"By the middle of the [14th] century, knights are depicted wearing daggers as an accompaniment to the sword. These would appear to have been of three basic forms. The quillon dagger resembled a small sword, usually with a hilt decorated and formed en suite with the sword. The ballock dagger, as depicted on the brass of William de Aldeburgh in Aldeborough, Yorkshire, had a hilt consisting of a grip, usually of wood, horn or brass, which formed rudimentary quillons. The final form, which appeared later in the century, was the rondel dagger. An early example, dated to the 1350s, appears on an effigy at Clehonger in Hereford, but it is not until the 1380s that it is commonly illustrated; after 1400 it appears on brasses practically to the exclusion of all other types. It consisted of a blade with a hilt in the form of a grip mounted to either end with a roundel or disk of metal or occasionally wood."

* Seward 1978 p52 
"The basic weapon of both English and French was a long straight sword, hung in front at first but later moved to the left side and balanced by a short dagger on the right (called a misericord or 'mercy' on account of being used to dispatch the mortally wounded)."

* Bennett 1998 p2167
"misericorde  dagger used to strike a final blow and mercifully kill a seriously wounded opponent; also considered to be a last resort weapon.  It was widely used from the 14th century, and was normally held with the point projecting downwards from the hand.
    "The misericorde was usually a straight dagger without a guard; the blade had a triangular section and only one cutting edge.  From effigies it seems to have commonly been carried on a chain from the belt on the right side.  Misericordes were often decorated with such scenes as the 'Dance of Death'."

* Gravett 2020 p108
"The dagger carried from the last quarter of the 14th century was often a form of rondel dagger, with a disc or rondel at the base of the grip, but a pommel instead of the more usual second rondel at this end.  These daggers were usually of triangular section, single edged and tapering to a point, being sturdy but very sharp weapons.  Quillon daggers (with cross-guard styles after those of a sword) were also worn, or occasionally ballock daggers (with two swellings at the base of the hilt), although they were more usual with civilian dress.  Like scabbard leather, sheaths were often highly decorated with punched or engraved designs, and civilian daggers might be fastened behind the pouch, slung from the belt, or hung from a cord on the belt."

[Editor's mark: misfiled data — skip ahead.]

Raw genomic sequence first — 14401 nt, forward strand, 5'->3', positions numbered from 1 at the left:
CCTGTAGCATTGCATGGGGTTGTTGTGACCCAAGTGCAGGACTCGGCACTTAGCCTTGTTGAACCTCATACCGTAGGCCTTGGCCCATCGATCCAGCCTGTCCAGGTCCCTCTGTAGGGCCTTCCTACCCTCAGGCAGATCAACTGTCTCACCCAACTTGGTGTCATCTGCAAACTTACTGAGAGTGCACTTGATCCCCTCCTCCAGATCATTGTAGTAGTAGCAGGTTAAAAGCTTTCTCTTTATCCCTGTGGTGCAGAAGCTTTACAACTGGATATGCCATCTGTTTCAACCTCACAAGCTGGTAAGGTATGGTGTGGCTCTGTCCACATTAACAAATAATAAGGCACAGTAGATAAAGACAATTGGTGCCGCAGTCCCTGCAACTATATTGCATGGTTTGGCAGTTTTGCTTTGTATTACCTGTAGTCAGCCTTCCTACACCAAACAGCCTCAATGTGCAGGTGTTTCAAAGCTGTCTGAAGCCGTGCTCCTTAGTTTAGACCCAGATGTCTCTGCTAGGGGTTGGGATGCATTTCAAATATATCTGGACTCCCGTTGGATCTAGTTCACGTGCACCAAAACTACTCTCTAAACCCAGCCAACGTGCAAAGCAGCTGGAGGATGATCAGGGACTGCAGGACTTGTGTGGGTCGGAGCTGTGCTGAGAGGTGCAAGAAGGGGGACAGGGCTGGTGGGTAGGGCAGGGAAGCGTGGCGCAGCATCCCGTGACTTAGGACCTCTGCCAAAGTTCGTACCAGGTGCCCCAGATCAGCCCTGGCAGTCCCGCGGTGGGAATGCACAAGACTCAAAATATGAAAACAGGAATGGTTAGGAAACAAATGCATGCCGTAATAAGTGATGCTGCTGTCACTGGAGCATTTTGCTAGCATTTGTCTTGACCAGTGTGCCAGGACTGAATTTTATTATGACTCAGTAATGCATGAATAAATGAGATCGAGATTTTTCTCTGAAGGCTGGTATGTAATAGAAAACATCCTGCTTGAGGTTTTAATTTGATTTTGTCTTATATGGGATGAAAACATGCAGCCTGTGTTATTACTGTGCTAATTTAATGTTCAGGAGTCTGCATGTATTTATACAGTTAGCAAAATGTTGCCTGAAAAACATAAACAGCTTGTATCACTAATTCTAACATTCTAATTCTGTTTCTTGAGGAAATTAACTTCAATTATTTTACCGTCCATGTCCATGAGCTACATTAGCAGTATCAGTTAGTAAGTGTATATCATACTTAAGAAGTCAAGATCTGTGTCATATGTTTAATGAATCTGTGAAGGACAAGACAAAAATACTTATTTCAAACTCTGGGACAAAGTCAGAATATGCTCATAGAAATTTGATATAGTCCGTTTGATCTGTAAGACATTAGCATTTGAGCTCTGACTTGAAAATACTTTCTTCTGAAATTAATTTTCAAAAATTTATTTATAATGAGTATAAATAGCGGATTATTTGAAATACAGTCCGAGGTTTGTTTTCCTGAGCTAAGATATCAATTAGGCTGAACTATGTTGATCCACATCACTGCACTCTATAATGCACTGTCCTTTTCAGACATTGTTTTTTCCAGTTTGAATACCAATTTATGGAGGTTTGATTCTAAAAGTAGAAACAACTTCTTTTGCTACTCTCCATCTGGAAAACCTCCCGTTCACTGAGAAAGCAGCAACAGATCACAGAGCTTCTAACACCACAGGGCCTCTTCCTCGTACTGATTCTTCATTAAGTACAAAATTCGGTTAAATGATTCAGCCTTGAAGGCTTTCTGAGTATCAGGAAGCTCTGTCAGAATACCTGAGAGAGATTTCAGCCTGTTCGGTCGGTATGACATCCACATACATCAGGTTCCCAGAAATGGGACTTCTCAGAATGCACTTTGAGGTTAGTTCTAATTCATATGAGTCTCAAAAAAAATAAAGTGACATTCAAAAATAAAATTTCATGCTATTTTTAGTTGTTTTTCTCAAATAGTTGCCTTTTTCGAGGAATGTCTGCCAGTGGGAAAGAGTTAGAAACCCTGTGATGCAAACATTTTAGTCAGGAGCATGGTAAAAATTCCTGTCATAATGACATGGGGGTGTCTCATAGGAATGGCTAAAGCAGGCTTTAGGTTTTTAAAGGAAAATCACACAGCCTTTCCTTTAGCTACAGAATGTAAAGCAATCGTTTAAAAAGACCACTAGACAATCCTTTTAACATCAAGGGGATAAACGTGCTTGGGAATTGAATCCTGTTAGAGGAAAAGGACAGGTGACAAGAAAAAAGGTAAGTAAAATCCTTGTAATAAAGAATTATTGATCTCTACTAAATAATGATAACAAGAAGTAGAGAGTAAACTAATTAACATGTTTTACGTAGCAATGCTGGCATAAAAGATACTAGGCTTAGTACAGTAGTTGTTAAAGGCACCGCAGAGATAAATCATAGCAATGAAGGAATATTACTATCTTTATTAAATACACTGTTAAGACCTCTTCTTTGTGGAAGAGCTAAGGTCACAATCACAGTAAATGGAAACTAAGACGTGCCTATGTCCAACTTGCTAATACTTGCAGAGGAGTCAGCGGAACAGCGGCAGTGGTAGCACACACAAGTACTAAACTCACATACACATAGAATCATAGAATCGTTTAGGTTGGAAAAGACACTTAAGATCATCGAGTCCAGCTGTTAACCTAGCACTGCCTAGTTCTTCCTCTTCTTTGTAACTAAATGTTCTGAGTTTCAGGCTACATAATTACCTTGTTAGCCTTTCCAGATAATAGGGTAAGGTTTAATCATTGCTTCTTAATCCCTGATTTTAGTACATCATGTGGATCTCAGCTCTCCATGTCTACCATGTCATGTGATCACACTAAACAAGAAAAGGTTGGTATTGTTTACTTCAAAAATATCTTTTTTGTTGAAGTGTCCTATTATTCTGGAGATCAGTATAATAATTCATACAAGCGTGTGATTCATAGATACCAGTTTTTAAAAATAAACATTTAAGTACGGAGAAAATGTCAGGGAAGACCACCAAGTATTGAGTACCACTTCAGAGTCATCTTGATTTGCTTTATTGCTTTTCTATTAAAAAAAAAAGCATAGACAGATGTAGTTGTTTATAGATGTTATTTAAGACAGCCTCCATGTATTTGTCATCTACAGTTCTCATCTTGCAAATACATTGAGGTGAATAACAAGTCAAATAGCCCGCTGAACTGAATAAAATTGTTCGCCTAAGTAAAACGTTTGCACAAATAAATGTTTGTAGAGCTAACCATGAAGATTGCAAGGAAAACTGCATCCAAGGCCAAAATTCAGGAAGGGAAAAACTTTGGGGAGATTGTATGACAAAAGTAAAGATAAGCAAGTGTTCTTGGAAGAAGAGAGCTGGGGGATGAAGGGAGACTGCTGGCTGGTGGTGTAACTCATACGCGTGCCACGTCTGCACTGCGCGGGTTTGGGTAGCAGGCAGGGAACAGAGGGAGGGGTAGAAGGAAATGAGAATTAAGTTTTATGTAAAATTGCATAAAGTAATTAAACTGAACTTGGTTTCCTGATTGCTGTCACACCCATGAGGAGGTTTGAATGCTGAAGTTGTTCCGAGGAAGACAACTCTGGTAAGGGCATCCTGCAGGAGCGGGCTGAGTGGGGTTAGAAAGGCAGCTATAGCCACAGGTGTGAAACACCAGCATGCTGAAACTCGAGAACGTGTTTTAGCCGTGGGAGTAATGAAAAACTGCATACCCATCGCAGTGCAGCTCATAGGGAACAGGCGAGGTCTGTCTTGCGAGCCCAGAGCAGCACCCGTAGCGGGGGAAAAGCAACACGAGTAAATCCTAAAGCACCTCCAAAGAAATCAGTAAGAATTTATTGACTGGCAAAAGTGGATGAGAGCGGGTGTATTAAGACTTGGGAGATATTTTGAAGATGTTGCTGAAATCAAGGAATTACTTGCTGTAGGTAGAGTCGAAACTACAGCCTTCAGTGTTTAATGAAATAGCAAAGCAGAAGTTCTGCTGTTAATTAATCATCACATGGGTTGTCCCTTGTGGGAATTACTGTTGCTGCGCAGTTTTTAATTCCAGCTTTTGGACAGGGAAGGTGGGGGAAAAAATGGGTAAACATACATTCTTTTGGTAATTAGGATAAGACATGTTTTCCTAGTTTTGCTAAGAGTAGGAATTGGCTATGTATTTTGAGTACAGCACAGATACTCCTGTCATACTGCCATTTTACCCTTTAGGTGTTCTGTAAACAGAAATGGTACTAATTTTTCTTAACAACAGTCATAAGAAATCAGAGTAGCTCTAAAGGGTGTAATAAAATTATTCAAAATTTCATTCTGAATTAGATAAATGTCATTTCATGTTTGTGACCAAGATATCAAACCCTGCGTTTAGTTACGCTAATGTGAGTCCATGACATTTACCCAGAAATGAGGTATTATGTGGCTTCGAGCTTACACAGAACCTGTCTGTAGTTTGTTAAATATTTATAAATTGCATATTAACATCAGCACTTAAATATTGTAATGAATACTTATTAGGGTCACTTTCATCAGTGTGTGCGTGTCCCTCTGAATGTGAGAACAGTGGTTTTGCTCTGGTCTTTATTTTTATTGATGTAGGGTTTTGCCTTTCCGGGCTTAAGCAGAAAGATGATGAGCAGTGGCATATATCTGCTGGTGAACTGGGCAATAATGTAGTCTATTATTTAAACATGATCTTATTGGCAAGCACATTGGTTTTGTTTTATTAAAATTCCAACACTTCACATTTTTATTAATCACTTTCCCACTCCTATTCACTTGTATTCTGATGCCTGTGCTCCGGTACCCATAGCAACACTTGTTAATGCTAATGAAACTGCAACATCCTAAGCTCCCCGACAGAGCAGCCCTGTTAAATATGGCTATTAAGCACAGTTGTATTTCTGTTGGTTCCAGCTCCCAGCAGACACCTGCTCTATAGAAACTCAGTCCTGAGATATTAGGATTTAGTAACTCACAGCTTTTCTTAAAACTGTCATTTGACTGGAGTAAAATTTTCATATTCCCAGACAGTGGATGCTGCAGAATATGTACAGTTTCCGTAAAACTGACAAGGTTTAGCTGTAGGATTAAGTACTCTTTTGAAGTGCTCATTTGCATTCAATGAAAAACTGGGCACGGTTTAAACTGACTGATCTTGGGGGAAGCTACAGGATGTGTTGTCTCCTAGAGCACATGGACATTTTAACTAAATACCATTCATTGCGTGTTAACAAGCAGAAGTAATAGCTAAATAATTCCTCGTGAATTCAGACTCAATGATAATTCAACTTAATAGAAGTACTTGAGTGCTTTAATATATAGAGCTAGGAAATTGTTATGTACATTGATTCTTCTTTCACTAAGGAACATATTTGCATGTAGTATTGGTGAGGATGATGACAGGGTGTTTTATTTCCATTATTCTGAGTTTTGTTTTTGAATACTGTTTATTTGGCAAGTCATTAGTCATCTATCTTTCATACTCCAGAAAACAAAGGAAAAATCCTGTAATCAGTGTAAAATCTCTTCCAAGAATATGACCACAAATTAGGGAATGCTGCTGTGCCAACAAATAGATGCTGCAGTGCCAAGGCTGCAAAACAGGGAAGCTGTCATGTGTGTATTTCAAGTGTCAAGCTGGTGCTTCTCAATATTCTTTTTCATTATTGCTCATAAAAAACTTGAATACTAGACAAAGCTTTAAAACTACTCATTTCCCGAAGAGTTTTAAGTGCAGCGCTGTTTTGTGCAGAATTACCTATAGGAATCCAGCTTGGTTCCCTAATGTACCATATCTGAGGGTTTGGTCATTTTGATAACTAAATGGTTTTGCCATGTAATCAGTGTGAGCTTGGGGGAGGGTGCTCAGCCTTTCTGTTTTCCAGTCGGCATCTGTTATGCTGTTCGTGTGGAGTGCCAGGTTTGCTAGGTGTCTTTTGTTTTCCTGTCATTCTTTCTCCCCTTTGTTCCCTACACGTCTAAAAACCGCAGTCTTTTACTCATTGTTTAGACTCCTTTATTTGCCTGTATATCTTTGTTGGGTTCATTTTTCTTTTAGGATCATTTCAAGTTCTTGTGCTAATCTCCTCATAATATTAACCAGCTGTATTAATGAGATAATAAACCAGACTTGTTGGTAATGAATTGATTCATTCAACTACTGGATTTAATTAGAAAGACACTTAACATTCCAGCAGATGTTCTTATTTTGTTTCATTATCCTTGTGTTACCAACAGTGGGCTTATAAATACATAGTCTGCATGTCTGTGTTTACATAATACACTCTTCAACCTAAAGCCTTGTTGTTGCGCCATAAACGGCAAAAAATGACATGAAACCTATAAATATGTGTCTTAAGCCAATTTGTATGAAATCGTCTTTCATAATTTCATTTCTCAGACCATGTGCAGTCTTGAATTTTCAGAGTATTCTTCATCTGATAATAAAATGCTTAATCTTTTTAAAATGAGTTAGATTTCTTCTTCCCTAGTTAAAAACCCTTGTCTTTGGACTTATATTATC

* Woosnam-Savage 2017 p44
"Daggers of various forms, such as the baselard were carried by civilians as well as knights.  Daggers were used in close combat and were used to dispatch the wounded, hence the possibly generic term misericorde for any type of dagger or knife used in such a manner, such as at the battle of Rosebeke (1382):
'Hardly were [the Flemings] down than the pillagers came slipping in between the men-at-arms, carrying long knives with which they finished them off.  They had no more mercy on them than if they had been dogs.'  Jean Froissart, Chroniques, Book II, 1388

* Fryer 1969 p66
"Misericord  A narrow-bladed, sharp-pointed dagger, made to penetrate the joints or vizor of plate armour and give the coup de grâce to a fallen adversary."

* Bull 1991 p63 
"Daggers were commonly worn on the belt opposite the sword.  Some were matched to the sword with straight quillons; the 'ballock' dagger was equipped with a phallus-like grip with round lobes below, and the 'baselard' had a cruciform pommel and a diamond-section blade."


* Wilcox 1958 p64
"About the middle of the fourteenth century, the cotehardie appeared. For men, it was a short, fitted tunic, reaching halfway down between thigh and knee. It buttoned down center front and had long, tight sleeves with buttons from elbow to the little finger."